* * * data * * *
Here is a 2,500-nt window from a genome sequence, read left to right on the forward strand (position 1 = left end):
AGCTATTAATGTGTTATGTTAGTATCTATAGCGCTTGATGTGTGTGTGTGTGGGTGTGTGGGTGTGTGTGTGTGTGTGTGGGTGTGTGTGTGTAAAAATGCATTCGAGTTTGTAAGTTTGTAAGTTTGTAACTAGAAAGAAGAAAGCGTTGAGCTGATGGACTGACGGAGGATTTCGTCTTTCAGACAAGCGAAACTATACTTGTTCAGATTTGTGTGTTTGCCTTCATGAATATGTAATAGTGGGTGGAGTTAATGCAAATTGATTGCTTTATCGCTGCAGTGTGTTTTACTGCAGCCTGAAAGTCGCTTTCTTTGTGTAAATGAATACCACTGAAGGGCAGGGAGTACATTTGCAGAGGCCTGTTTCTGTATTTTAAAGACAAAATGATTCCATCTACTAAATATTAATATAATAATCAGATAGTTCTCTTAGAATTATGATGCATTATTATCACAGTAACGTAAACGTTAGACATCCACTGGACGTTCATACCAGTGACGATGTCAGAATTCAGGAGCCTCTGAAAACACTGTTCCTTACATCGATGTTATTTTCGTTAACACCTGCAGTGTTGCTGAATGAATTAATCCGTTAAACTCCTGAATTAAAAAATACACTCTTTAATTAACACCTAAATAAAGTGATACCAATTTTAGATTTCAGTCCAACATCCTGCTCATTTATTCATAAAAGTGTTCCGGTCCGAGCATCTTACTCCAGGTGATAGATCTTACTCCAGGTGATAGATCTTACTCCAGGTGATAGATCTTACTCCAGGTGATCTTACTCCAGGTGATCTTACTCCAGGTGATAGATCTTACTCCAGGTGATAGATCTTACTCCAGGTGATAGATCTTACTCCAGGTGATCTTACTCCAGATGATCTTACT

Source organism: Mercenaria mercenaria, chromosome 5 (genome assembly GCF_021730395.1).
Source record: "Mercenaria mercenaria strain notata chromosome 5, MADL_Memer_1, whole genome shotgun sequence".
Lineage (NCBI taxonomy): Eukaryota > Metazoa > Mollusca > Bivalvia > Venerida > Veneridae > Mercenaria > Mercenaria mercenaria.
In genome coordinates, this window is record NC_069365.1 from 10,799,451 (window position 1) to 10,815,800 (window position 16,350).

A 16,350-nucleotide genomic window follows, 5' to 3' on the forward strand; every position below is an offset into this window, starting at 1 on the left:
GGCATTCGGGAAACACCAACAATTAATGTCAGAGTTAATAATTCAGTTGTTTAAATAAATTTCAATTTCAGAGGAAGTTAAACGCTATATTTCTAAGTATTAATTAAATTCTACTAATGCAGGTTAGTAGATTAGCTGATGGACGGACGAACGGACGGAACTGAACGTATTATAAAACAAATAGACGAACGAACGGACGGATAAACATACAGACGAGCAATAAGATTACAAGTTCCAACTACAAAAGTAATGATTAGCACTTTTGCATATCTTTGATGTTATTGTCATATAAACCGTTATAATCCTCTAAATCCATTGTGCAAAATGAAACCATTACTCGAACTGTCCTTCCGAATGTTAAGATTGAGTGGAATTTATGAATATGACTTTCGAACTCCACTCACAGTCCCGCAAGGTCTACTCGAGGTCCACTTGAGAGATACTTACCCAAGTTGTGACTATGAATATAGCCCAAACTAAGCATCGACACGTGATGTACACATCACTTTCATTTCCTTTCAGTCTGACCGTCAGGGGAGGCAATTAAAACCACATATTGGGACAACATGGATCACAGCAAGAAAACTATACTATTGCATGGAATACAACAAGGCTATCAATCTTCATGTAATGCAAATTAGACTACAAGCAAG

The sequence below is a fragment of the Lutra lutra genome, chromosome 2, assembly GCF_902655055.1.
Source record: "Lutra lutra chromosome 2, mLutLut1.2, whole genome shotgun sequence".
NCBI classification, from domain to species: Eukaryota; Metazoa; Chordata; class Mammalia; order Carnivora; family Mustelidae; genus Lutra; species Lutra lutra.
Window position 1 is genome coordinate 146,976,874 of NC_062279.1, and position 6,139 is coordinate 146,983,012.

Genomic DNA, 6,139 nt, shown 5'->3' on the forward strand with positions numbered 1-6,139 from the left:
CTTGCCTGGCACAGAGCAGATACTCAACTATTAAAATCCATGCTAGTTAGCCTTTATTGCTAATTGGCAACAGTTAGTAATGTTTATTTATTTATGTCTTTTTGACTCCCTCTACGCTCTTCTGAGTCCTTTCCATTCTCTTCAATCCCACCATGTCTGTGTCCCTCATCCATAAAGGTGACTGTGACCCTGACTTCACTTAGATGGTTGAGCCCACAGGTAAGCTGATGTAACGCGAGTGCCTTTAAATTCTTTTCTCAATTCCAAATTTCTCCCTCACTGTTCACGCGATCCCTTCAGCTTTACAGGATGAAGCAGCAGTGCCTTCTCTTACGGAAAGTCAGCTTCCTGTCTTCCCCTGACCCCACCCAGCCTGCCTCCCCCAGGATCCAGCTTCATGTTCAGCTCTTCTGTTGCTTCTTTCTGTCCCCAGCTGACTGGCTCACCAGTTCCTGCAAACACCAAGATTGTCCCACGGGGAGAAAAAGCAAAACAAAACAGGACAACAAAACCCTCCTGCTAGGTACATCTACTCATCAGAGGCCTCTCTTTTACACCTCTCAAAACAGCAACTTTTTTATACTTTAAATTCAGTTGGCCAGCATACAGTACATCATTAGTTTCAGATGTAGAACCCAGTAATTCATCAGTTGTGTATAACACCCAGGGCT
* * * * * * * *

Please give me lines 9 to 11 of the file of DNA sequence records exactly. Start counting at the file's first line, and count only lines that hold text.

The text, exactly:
The sequence below is a fragment of the Lutra lutra genome, chromosome 2, assembly GCF_902655055.1.
Source record: "Lutra lutra chromosome 2, mLutLut1.2, whole genome shotgun sequence".
NCBI classification, from domain to species: Eukaryota; Metazoa; Chordata; class Mammalia; order Carnivora; family Mustelidae; genus Lutra; species Lutra lutra.